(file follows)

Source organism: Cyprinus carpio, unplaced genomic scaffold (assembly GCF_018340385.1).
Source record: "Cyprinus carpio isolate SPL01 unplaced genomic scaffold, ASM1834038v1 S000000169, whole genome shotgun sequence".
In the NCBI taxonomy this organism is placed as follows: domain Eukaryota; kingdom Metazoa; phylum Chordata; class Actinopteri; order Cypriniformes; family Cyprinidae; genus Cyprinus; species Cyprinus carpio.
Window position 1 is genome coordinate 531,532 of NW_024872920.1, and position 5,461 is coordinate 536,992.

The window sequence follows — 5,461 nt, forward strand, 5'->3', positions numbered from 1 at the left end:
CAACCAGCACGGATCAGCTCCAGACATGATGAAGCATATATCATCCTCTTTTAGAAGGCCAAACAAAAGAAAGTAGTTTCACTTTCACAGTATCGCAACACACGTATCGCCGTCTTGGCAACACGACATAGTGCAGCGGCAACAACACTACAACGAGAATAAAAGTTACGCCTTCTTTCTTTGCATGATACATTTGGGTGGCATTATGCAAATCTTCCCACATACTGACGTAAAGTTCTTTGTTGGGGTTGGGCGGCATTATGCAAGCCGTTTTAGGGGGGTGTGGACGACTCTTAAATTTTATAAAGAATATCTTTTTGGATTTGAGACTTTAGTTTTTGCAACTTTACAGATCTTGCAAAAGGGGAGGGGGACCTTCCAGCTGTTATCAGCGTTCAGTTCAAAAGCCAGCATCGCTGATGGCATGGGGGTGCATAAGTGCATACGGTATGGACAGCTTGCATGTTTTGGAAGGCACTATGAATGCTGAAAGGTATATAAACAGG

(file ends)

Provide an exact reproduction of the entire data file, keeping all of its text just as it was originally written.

Source organism: Cyprinus carpio, unplaced genomic scaffold (assembly GCF_018340385.1).
Source record: "Cyprinus carpio isolate SPL01 unplaced genomic scaffold, ASM1834038v1 S000000169, whole genome shotgun sequence".
In the NCBI taxonomy this organism is placed as follows: domain Eukaryota; kingdom Metazoa; phylum Chordata; class Actinopteri; order Cypriniformes; family Cyprinidae; genus Cyprinus; species Cyprinus carpio.
Window position 1 is genome coordinate 531,532 of NW_024872920.1, and position 5,461 is coordinate 536,992.

The window sequence follows — 5,461 nt, forward strand, 5'->3', positions numbered from 1 at the left end:
CAACCAGCACGGATCAGCTCCAGACATGATGAAGCATATATCATCCTCTTTTAGAAGGCCAAACAAAAGAAAGTAGTTTCACTTTCACAGTATCGCAACACACGTATCGCCGTCTTGGCAACACGACATAGTGCAGCGGCAACAACACTACAACGAGAATAAAAGTTACGCCTTCTTTCTTTGCATGATACATTTGGGTGGCATTATGCAAATCTTCCCACATACTGACGTAAAGTTCTTTGTTGGGGTTGGGCGGCATTATGCAAGCCGTTTTAGGGGGGTGTGGACGACTCTTAAATTTTATAAAGAATATCTTTTTGGATTTGAGACTTTAGTTTTTGCAACTTTACAGATCTTGCAAAAGGGGAGGGGGACCTTCCAGCTGTTATCAGCGTTCAGTTCAAAAGCCAGCATCGCTGATGGCATGGGGGTGCATAAGTGCATACGGTATGGACAGCTTGCATGTTTTGGAAGGCACTATGAATGCTGAAAGGTATATAAACAGG